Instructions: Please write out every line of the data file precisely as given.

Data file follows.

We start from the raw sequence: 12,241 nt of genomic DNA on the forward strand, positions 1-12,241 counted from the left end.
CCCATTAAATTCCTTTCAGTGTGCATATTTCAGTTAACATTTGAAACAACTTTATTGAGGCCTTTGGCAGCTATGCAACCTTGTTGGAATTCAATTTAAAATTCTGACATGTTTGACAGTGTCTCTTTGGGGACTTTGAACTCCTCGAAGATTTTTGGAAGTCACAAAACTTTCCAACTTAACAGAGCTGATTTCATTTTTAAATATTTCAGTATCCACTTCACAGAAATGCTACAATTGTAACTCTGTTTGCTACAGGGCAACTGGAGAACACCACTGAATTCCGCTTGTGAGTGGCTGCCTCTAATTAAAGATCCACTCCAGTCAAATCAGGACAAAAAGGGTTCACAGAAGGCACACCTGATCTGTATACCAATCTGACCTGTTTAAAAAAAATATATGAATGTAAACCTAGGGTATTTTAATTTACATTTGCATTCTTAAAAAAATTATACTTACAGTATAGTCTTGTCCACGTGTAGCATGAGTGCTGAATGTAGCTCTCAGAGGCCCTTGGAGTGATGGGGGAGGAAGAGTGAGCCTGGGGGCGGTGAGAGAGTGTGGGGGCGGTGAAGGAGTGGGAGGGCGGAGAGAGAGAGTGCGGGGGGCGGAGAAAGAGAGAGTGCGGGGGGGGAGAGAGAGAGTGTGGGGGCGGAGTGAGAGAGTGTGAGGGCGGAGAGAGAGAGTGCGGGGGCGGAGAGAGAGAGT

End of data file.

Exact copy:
We start from the raw sequence: 12,241 nt of genomic DNA on the forward strand, positions 1-12,241 counted from the left end.
CCCATTAAATTCCTTTCAGTGTGCATATTTCAGTTAACATTTGAAACAACTTTATTGAGGCCTTTGGCAGCTATGCAACCTTGTTGGAATTCAATTTAAAATTCTGACATGTTTGACAGTGTCTCTTTGGGGACTTTGAACTCCTCGAAGATTTTTGGAAGTCACAAAACTTTCCAACTTAACAGAGCTGATTTCATTTTTAAATATTTCAGTATCCACTTCACAGAAATGCTACAATTGTAACTCTGTTTGCTACAGGGCAACTGGAGAACACCACTGAATTCCGCTTGTGAGTGGCTGCCTCTAATTAAAGATCCACTCCAGTCAAATCAGGACAAAAAGGGTTCACAGAAGGCACACCTGATCTGTATACCAATCTGACCTGTTTAAAAAAAATATATGAATGTAAACCTAGGGTATTTTAATTTACATTTGCATTCTTAAAAAAATTATACTTACAGTATAGTCTTGTCCACGTGTAGCATGAGTGCTGAATGTAGCTCTCAGAGGCCCTTGGAGTGATGGGGGAGGAAGAGTGAGCCTGGGGGCGGTGAGAGAGTGTGGGGGCGGTGAAGGAGTGGGAGGGCGGAGAGAGAGAGTGCGGGGGGCGGAGAAAGAGAGAGTGCGGGGGGGGAGAGAGAGAGTGTGGGGGCGGAGTGAGAGAGTGTGAGGGCGGAGAGAGAGAGTGCGGGGGCGGAGAGAGAGAGT